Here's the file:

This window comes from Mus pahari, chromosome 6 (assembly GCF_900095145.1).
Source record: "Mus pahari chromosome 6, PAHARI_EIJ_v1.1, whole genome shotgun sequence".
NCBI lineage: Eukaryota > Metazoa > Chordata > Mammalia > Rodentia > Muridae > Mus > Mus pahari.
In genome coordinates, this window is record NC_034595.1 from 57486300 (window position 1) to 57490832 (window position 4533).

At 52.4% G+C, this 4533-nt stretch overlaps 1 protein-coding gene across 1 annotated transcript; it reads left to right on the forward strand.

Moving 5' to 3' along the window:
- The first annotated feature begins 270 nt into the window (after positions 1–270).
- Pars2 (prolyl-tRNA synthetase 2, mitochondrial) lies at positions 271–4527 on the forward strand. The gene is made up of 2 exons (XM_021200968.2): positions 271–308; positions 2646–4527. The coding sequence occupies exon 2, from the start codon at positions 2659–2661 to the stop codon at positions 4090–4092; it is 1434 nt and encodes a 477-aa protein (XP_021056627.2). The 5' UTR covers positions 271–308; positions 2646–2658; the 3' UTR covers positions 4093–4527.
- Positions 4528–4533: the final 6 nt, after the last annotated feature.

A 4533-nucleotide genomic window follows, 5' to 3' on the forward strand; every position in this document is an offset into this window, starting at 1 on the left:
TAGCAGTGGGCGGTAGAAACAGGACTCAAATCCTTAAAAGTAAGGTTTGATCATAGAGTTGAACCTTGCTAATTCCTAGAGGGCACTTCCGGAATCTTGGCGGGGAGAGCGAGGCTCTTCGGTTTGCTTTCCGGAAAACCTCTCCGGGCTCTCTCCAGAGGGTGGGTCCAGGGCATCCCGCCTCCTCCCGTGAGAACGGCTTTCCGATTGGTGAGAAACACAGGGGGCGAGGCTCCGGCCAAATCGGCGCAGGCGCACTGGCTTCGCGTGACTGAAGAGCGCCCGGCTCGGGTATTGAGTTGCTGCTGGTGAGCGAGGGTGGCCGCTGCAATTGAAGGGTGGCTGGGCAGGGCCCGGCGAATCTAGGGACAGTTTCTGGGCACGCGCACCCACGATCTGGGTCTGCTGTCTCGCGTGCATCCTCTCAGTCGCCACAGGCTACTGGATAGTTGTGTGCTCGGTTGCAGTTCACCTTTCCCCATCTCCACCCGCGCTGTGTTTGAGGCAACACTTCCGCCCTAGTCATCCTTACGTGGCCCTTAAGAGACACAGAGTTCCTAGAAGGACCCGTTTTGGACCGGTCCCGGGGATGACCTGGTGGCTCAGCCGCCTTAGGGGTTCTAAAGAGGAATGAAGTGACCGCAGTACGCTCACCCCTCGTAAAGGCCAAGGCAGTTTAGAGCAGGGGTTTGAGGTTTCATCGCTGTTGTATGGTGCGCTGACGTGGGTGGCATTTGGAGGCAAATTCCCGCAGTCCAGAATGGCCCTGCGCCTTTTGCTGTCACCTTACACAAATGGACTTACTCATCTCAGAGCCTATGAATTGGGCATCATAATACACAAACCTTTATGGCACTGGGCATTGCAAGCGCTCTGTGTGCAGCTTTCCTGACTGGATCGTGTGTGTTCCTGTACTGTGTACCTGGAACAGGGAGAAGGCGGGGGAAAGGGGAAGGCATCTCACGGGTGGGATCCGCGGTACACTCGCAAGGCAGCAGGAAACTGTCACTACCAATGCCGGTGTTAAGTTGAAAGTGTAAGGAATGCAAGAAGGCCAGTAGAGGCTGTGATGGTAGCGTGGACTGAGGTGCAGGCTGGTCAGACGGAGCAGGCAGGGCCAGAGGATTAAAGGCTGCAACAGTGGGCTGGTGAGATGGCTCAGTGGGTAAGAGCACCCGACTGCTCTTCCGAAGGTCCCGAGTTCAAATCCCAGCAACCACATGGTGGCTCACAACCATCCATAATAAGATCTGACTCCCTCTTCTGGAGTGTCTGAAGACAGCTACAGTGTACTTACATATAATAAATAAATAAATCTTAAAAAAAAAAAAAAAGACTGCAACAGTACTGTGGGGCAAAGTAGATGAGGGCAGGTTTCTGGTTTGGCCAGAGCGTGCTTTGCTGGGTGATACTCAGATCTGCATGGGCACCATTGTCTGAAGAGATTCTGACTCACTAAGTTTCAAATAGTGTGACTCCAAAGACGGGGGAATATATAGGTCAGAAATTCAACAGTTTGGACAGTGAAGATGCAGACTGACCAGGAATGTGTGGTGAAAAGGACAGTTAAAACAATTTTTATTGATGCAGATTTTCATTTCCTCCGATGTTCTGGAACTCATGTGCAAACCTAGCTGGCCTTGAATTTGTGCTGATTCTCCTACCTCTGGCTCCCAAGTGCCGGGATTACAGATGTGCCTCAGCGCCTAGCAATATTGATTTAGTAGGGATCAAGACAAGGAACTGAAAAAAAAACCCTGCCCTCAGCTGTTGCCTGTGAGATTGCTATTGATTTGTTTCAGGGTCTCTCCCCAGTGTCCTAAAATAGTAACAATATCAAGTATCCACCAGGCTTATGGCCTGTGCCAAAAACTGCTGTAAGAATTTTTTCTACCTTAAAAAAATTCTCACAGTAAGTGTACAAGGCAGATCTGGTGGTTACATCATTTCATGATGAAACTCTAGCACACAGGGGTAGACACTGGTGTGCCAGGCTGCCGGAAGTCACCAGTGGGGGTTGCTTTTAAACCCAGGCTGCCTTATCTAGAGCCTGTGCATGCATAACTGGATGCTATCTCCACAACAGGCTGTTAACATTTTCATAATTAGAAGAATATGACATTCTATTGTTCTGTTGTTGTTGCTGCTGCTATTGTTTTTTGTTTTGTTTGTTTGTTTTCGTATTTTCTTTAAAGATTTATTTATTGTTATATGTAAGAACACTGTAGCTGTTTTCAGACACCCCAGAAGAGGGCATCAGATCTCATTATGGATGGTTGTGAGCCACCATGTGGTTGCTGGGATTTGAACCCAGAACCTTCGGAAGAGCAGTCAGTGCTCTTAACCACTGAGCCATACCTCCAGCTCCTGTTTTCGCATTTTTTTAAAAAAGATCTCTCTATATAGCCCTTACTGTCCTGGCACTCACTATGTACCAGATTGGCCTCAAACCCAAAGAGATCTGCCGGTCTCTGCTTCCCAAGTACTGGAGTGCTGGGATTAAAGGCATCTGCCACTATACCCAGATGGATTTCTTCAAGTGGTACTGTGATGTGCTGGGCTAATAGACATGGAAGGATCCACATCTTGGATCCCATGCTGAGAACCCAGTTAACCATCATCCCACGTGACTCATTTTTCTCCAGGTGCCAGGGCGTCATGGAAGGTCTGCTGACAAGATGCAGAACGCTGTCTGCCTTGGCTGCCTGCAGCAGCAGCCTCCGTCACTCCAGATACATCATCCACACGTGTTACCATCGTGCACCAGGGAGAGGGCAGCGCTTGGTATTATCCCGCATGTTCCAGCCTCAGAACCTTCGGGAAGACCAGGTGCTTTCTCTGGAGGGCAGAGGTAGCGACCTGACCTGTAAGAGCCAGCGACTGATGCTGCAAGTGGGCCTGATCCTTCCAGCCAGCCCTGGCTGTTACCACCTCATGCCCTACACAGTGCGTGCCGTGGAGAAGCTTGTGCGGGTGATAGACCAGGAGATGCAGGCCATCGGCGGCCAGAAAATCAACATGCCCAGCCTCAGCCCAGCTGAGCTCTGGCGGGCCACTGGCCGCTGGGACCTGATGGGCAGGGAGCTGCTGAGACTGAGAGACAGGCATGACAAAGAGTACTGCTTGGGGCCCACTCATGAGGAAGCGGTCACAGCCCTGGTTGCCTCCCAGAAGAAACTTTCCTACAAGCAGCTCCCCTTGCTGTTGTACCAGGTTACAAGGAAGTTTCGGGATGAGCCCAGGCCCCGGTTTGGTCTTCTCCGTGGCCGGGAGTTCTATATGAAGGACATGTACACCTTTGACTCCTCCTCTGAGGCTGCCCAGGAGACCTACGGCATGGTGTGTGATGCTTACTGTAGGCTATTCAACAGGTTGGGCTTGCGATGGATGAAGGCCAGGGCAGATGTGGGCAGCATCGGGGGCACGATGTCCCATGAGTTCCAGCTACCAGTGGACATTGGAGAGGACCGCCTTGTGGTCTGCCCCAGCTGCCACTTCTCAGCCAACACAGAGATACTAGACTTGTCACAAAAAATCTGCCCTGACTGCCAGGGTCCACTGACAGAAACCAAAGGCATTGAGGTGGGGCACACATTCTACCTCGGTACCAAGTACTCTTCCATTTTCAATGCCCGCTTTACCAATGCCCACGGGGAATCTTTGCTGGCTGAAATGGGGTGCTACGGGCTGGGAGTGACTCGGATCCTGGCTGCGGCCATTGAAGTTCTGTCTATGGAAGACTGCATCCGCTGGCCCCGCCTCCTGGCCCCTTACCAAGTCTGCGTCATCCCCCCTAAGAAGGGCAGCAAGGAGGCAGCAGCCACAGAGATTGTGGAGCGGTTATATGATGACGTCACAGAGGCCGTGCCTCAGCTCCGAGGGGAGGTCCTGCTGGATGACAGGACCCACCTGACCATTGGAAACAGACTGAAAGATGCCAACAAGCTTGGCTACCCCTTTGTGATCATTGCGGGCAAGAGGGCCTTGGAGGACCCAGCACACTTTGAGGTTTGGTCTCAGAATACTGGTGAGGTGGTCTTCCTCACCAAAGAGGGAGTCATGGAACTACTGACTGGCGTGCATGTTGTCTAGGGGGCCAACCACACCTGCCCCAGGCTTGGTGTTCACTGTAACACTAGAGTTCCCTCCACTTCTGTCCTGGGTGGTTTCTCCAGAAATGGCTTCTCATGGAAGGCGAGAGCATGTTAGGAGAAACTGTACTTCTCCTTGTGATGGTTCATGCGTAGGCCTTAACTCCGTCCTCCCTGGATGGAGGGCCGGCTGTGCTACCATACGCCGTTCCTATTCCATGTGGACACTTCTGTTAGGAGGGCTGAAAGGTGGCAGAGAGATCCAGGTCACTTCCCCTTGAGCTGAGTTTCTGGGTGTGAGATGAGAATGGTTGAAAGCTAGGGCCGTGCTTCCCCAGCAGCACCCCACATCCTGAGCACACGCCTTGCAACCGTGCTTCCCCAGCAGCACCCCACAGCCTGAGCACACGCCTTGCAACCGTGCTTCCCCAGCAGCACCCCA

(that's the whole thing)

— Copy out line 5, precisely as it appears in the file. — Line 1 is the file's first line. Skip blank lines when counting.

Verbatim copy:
At 52.4% G+C, this 4533-nt stretch overlaps 1 protein-coding gene across 1 annotated transcript; it reads left to right on the forward strand.